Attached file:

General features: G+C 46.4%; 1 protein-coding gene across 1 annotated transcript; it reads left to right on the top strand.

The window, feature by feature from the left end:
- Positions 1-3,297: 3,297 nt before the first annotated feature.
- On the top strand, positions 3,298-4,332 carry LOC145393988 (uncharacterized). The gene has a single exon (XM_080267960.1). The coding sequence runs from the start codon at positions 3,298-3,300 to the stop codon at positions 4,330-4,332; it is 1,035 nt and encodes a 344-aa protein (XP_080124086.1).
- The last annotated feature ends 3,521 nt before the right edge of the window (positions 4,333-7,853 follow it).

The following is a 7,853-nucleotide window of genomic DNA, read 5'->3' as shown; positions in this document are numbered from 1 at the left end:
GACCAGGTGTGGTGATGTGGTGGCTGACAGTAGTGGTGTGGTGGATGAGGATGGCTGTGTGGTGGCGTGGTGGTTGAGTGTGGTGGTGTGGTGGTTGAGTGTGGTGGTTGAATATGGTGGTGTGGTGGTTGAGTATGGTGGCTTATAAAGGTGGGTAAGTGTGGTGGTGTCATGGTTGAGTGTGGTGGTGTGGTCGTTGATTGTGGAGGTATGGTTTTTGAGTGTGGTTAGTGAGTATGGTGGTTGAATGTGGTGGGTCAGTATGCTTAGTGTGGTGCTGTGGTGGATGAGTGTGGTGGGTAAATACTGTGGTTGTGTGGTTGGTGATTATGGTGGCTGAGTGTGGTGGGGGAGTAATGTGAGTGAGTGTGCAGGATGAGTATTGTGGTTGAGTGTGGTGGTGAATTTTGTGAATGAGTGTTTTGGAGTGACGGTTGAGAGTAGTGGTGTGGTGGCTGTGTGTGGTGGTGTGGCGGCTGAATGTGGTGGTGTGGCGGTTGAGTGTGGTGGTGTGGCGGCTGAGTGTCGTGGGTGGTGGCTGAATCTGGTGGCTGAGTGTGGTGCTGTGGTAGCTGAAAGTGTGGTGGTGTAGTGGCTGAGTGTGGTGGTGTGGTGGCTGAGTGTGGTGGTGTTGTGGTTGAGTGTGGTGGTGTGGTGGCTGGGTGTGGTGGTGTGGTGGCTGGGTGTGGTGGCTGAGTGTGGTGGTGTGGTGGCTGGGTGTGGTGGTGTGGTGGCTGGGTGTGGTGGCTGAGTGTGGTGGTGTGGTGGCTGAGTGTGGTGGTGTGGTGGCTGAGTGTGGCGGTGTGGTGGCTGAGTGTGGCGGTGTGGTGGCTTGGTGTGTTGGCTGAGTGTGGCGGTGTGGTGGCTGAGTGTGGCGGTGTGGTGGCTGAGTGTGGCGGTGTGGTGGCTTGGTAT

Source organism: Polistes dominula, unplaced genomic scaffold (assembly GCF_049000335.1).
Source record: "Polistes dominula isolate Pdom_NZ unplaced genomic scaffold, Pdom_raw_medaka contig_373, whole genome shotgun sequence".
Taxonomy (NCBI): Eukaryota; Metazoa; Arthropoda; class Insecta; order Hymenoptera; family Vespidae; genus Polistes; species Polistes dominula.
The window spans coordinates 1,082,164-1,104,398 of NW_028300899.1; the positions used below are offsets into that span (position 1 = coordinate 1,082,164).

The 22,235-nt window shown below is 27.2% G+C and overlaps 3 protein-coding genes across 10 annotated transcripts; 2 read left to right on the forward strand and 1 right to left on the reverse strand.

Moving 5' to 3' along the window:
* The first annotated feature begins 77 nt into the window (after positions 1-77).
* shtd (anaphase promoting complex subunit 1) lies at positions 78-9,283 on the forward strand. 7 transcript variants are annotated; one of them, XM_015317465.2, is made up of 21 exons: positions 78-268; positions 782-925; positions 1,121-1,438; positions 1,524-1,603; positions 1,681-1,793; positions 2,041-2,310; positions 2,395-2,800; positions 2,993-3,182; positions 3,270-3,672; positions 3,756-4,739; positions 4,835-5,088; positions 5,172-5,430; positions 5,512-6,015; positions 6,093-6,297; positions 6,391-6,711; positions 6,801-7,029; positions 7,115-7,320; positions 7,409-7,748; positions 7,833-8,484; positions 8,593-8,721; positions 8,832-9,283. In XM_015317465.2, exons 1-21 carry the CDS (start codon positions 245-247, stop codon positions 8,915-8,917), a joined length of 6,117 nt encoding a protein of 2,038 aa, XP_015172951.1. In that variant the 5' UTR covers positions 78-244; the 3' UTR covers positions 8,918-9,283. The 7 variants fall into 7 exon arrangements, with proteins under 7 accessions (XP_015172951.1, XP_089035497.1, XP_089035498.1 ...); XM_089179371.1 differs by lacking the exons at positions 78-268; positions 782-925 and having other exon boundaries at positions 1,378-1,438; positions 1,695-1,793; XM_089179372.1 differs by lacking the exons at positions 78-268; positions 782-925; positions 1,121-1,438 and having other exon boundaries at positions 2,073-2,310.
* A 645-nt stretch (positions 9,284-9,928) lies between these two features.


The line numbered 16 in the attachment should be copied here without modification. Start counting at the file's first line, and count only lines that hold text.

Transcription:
* A 645-nt stretch (positions 9,284-9,928) lies between these two features.